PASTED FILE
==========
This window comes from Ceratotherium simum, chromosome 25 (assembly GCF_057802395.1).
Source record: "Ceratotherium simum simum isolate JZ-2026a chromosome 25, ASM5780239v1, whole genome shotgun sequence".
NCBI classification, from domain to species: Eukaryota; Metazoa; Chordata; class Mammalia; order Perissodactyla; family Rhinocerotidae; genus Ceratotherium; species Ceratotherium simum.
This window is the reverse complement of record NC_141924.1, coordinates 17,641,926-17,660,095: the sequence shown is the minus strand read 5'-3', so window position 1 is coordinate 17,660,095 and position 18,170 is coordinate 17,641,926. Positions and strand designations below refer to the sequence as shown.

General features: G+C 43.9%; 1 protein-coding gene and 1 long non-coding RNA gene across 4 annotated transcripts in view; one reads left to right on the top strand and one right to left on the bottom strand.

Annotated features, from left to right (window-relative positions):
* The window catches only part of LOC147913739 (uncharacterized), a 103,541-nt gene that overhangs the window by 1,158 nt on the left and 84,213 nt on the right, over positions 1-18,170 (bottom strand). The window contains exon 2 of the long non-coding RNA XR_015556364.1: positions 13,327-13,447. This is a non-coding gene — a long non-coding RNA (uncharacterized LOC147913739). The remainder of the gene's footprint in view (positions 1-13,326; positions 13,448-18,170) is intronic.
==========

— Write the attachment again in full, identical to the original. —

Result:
This window comes from Ceratotherium simum, chromosome 25 (assembly GCF_057802395.1).
Source record: "Ceratotherium simum simum isolate JZ-2026a chromosome 25, ASM5780239v1, whole genome shotgun sequence".
NCBI classification, from domain to species: Eukaryota; Metazoa; Chordata; class Mammalia; order Perissodactyla; family Rhinocerotidae; genus Ceratotherium; species Ceratotherium simum.
This window is the reverse complement of record NC_141924.1, coordinates 17,641,926-17,660,095: the sequence shown is the minus strand read 5'-3', so window position 1 is coordinate 17,660,095 and position 18,170 is coordinate 17,641,926. Positions and strand designations below refer to the sequence as shown.

General features: G+C 43.9%; 1 protein-coding gene and 1 long non-coding RNA gene across 4 annotated transcripts in view; one reads left to right on the top strand and one right to left on the bottom strand.

Annotated features, from left to right (window-relative positions):
* The window catches only part of LOC147913739 (uncharacterized), a 103,541-nt gene that overhangs the window by 1,158 nt on the left and 84,213 nt on the right, over positions 1-18,170 (bottom strand). The window contains exon 2 of the long non-coding RNA XR_015556364.1: positions 13,327-13,447. This is a non-coding gene — a long non-coding RNA (uncharacterized LOC147913739). The remainder of the gene's footprint in view (positions 1-13,326; positions 13,448-18,170) is intronic.